Have to say it is very nice just to lift the car so that you are not crouching, even for simple things like changing headlamp bulbs. Although my wife thinks working on the car is like Yoga for me and keeps me flexible :-)

Tim

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10 hours ago, Motorsport Mickey said:

Hi Dave,

Not sure about whether the ramps can be disconnected from the crosstubes and the width available between the ramps reduced. For me one of the advantages of the Strongman Clifton is the 820mm between the ramps, it's a very useful space for downcar access and servicing/removing of components, if you could take maybe 300mm out of the overall width of the scissor unit you could use the rubber lifting blocks directly on the ramps to the vehicle chassis but at the cost of worsening the access considerably. It's easier and better for access to use a couple of cross beams laid onto the ramps and place the rubber lifting blocks on there, with them being movable it's easier and still allows full width access anywhere down the vehicle length. Here's a photo with a TR6 mounted on a Automotech scissor lift,

 

DSCF4471-1280.thumb.jpg.9dfbe08f94522ab08b5eae67be067074.jpg

This lift is almost identical to the Strongman (same downcar width between ramps) and with the same advantages of twin hydraulic cylinders (one on each ramp) mounted on swivel knuckles that allow the ramps to lift vertically rather than the single ram central lift which needs the scissor action to travel the feet on one of the ramps down the car length...which lifts the car forward as well as upwards. Whether they can be adjusted on width I don't know, but as you can see the IRS cars 4a/5/6 will allow the mounting of the chassis onto the ramp and just uses the moveable crossmember at the front.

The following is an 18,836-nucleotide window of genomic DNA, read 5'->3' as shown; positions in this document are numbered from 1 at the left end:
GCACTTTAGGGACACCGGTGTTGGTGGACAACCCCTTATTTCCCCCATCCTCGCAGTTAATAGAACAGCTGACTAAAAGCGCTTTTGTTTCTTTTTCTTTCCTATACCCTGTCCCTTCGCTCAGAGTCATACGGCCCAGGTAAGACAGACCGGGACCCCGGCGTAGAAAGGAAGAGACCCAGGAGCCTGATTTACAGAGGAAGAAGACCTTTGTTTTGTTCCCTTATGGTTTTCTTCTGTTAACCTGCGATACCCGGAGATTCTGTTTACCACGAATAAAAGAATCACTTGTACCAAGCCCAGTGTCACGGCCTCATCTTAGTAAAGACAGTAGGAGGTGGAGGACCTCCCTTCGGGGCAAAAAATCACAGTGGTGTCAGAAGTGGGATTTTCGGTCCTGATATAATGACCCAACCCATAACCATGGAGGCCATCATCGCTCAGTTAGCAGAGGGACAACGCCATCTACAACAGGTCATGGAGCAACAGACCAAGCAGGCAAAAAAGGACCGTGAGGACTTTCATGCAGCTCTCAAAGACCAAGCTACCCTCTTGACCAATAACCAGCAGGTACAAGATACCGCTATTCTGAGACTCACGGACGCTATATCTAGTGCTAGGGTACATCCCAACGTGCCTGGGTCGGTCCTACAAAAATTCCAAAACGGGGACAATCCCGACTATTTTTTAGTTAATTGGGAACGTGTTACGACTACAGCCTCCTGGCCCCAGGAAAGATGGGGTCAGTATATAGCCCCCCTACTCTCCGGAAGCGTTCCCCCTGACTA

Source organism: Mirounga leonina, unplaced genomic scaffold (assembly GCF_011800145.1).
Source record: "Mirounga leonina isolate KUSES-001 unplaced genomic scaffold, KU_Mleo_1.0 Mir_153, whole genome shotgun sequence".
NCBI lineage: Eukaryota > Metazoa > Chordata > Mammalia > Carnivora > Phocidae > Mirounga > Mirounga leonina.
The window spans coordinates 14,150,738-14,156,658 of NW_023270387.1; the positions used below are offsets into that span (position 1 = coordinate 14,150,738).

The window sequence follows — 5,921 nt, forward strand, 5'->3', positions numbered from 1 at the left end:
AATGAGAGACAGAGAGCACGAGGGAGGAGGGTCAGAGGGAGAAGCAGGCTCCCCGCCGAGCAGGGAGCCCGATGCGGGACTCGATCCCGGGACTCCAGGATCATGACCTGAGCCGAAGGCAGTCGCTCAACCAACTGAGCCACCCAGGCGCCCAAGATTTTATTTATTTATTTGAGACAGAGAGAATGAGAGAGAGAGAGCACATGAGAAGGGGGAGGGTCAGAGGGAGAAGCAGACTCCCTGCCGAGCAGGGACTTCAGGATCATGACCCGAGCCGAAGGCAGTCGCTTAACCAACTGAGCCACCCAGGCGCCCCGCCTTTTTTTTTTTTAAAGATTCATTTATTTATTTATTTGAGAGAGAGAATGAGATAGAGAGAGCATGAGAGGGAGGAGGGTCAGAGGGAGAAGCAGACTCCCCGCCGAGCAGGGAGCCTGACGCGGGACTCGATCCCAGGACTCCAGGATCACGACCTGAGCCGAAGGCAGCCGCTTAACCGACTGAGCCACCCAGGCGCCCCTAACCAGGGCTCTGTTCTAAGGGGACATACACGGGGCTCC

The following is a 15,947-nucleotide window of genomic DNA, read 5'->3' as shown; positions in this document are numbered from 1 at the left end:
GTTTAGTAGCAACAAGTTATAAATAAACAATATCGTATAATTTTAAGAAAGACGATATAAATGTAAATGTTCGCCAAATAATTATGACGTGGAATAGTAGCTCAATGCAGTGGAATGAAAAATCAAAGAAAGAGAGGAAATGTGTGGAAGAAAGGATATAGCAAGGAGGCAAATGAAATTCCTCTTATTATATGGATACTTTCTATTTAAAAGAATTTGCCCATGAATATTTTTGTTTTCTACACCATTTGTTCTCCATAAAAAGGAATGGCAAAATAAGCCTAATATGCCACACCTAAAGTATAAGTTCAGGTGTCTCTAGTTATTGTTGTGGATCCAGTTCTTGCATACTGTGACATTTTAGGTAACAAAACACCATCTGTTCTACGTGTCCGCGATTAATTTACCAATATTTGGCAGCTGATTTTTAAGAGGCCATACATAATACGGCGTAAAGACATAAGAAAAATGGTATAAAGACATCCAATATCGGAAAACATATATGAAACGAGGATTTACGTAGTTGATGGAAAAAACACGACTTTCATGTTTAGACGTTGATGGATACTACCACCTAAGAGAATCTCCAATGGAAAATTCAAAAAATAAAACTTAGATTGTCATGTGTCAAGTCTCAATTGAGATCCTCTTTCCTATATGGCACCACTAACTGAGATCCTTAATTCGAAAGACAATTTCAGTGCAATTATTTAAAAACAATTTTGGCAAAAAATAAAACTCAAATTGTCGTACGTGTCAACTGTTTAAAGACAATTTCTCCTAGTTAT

Mick Richards  

Hi Mick 

thanks for the reply .

My issue is that i have  an Austin 7 as well as the Tr5 ,  both which need to fit the ramps .  .  The 7 has 900mm between the wheels and would be a bit tight on the ramps, about 700mm is good for both.   . 

I had a chat with a guy at Strongman today.  He said that the lift was a fixed width, 820 between the ramps as yours is but it seems the only thing holding the ramps together is a flat plate that bolts onto the front moving arms.  (This updated model is slightly different to yours although the flat plate moves up with the ramp and must get in the way !)   Also no more stock until end of Feb !  

Anyway i suggested that this bolt on plate could simply be cut down to whatever width was required , he replied something about warranty and certification but it really makes no difference to the integrity of the lift .